Meandering Musings

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Gummy Bears

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My oldest granddaughter loves gummy bears and she came over today, so we decorated the Christmas tree and made gummy bears. Fun day!

This is the first time making it and it was pretty easy. I did burn myself but not so bad this time, what else is new?

This one requires molds, but of course, they don’t have to be bear-shaped. Any soft candy/chocolate molds should work. Make sure the chocolate molds can withstand the higher heat, some can not. I bought these ones to keep her happy that they are bears. They worked well, except they need to be placed very quickly in the mold, although occasionally warming up the mixture in the pan helps. The droppers it came with are quite small, next time I will try larger droppers, maybe a turkey baster.

After the molds were full, I had extra and tried to make drops but they ended up looking like large blobs.

Unlike most homemade candies, this recipe uses pectin as well as the standard ingredients.

The equipment needed for this recipe is 2 medium-sized pots, thermometer, whisk, silicone candy molds, silicone droppers, wax or parchment paper on top of a cookie sheet or cutting board to protect the counter surface.

Gummy Bears

Lightly oil the candy molds; this is not always necessary to do each time with quality molds.

1 3/4 ounces of pectin - typically 1 box
1/2 tsp baking soda
3/4 cup water

Mix the above ingredients in one of the pots over medium heat, constantly stirring, until it starts to boil and becomes clear and thick.
Set it aside and cover to keep warm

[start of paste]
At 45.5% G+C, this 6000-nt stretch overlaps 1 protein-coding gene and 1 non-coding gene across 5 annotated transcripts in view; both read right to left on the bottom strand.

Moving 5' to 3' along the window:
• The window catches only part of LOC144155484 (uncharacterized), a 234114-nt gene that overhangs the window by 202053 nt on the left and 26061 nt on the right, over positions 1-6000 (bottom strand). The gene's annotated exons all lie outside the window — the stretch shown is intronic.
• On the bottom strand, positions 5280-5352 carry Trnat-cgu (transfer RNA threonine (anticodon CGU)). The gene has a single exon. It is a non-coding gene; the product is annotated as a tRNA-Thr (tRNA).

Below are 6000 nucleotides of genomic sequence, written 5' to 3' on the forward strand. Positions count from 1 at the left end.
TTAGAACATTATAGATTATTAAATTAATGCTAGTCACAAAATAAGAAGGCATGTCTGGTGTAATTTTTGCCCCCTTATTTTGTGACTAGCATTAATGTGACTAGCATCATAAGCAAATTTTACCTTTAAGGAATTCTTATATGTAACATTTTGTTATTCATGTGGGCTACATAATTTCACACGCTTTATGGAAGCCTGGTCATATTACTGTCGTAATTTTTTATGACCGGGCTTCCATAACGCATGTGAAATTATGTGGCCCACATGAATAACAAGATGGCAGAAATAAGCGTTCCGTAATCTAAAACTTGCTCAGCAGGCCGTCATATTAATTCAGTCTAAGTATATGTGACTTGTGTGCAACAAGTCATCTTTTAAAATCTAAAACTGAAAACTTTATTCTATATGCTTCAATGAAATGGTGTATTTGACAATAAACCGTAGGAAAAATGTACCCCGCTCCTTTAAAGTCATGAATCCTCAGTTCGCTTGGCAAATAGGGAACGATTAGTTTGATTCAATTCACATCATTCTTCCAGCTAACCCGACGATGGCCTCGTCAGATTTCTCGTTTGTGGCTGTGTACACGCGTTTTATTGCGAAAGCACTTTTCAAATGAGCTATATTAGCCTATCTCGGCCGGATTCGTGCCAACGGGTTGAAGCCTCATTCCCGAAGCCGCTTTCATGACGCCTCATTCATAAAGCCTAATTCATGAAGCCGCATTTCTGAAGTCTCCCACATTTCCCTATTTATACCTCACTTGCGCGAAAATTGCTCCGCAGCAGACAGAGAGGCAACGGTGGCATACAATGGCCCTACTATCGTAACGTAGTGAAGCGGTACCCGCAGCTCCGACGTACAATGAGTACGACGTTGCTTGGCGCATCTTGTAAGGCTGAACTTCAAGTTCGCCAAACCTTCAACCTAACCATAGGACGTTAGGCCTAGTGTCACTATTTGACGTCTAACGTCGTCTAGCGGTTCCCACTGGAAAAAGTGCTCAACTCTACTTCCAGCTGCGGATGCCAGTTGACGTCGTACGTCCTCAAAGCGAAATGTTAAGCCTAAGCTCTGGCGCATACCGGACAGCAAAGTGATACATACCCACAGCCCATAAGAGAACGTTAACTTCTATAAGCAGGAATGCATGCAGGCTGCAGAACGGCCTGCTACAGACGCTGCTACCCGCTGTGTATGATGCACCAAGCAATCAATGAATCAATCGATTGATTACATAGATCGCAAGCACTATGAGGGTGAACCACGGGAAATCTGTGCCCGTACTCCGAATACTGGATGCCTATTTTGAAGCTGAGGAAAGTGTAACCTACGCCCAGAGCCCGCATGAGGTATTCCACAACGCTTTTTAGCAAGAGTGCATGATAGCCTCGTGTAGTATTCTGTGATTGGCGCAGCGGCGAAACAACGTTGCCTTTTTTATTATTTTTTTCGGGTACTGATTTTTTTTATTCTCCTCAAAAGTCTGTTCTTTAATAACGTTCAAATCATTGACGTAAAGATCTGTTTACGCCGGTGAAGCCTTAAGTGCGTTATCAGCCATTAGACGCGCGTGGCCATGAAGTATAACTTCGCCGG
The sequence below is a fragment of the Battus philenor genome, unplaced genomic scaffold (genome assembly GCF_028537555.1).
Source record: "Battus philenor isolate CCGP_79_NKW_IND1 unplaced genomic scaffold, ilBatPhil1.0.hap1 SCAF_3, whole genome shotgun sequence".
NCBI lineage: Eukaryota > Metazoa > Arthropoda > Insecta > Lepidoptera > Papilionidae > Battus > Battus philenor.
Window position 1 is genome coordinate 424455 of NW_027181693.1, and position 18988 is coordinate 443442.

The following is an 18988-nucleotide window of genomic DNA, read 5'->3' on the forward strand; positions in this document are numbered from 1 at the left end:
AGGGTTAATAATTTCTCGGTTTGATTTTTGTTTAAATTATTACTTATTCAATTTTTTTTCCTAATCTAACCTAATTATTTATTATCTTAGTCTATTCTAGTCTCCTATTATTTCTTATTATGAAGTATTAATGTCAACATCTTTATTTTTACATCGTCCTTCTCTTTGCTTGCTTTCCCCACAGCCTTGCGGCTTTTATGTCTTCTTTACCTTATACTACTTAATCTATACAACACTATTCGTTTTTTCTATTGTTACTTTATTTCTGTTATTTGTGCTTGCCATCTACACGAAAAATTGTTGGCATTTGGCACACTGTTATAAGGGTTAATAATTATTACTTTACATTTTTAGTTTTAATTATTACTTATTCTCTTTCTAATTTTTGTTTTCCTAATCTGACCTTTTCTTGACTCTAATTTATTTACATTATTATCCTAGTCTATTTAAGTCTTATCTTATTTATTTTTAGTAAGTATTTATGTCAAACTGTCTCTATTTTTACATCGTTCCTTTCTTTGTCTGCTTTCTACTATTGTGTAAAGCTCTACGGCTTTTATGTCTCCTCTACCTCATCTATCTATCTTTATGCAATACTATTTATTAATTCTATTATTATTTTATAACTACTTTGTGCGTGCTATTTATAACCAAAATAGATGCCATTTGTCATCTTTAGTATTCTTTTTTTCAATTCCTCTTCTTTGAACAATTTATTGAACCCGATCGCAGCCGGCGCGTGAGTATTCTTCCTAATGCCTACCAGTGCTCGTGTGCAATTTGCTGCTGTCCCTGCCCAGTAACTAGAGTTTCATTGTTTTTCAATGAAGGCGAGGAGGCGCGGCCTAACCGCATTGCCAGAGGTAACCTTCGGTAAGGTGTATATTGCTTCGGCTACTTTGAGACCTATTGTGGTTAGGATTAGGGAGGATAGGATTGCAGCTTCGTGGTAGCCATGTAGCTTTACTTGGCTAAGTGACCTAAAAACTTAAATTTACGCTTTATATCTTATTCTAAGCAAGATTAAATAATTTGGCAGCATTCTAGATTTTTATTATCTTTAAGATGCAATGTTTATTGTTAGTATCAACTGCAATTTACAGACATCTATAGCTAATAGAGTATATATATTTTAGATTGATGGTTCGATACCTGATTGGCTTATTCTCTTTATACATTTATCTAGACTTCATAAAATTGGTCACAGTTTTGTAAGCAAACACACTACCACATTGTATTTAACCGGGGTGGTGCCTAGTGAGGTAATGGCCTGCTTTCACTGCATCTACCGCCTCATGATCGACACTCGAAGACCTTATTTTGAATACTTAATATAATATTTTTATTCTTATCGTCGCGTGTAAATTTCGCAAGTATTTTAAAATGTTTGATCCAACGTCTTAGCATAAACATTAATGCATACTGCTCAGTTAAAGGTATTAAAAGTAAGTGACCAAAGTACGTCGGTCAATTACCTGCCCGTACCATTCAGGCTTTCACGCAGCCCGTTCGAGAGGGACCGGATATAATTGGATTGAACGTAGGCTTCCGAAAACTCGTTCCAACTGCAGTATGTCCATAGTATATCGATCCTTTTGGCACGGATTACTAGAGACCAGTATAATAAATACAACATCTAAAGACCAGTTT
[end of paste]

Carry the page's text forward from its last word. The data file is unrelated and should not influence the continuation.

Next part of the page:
1 cup light corn syrup
1 cup granulated sugar
2 teaspoons of extract - whatever flavor: lemon, orange, raspberry, root beer, etc
8 drops of food coloring - optional

Mix corn syrup and sugar in the second pot on high heat. Stir until the mixture starts to boil.
Cook until the thermometer reads 260 F. You do not have to stir, but stirring once in a while doesn't hurt it.
Stir in the pectin/baking soda/water mixture to the syrup.
Bring back to a boil and let it boil for 1 minute

Remove from heat, add extract and coloring, mix it in.

Using silicon droppers fill-up the lightly oiled molds and let them sit for 5-6 hours

Remove the candy from the molds and use a light amount of granulated or powdered sugar to counteract the stickiness.
Shake off any excess sugar.

Store them in seal-able bags or plastic containers.
They should stay fresh for 5-7 days.

It turns out softer than store-bought and a bit sticky but a light amount of fine powdered or granulated sugar solves that. If you want the gummy bears to be sour, mix in about ½ to 1 tsp of food-grade citric acid with the extract and coloring. 1 tsp of citric acid to 1 cup of granulated sugar should work as a sour coating.

On second thought, it might be easier to turn off the heat but keep the pan on the stove to keep the mixture from firming too much, instead of constantly reheating the mixture.

The citric acid makes them softer, so keeping them in the molds longer and then laying them out before packing them up helps.

Next time, I will try cinnamon bears. I have some strong cinnamon extract I can use.

Edit: Letting it sit for 5 hours is critical. I tried one of the pieces that was not in the mold about an hour after cooking it and it was fairly hard. The pectin softens it up - it is cooked to ‘hard ball’ stage, and it takes time for it to soften, and it needs more time to get set in the mold so it doesn’t flatten out.

My granddaughter gives it a 10 out 10.

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